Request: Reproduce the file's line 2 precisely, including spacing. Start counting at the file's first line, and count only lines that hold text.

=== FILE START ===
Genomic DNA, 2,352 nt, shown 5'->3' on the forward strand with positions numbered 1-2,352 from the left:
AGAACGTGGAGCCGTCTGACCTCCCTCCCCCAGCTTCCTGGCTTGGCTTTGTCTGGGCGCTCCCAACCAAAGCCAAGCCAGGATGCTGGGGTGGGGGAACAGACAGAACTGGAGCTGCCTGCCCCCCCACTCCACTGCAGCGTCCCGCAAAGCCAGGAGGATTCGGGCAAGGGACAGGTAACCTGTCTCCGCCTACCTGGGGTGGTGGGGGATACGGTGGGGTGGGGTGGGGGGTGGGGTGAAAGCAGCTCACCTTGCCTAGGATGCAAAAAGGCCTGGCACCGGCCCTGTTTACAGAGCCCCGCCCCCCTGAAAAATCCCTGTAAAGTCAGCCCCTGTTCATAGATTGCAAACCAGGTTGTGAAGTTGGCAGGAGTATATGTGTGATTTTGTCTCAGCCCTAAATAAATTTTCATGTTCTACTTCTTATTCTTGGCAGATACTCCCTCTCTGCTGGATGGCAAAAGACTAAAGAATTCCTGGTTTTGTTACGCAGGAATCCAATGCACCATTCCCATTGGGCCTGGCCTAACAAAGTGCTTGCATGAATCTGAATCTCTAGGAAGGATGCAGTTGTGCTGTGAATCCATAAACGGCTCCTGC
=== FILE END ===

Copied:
AGAACGTGGAGCCGTCTGACCTCCCTCCCCCAGCTTCCTGGCTTGGCTTTGTCTGGGCGCTCCCAACCAAAGCCAAGCCAGGATGCTGGGGTGGGGGAACAGACAGAACTGGAGCTGCCTGCCCCCCCACTCCACTGCAGCGTCCCGCAAAGCCAGGAGGATTCGGGCAAGGGACAGGTAACCTGTCTCCGCCTACCTGGGGTGGTGGGGGATACGGTGGGGTGGGGTGGGGGGTGGGGTGAAAGCAGCTCACCTTGCCTAGGATGCAAAAAGGCCTGGCACCGGCCCTGTTTACAGAGCCCCGCCCCCCTGAAAAATCCCTGTAAAGTCAGCCCCTGTTCATAGATTGCAAACCAGGTTGTGAAGTTGGCAGGAGTATATGTGTGATTTTGTCTCAGCCCTAAATAAATTTTCATGTTCTACTTCTTATTCTTGGCAGATACTCCCTCTCTGCTGGATGGCAAAAGACTAAAGAATTCCTGGTTTTGTTACGCAGGAATCCAATGCACCATTCCCATTGGGCCTGGCCTAACAAAGTGCTTGCATGAATCTGAATCTCTAGGAAGGATGCAGTTGTGCTGTGAATCCATAAACGGCTCCTGC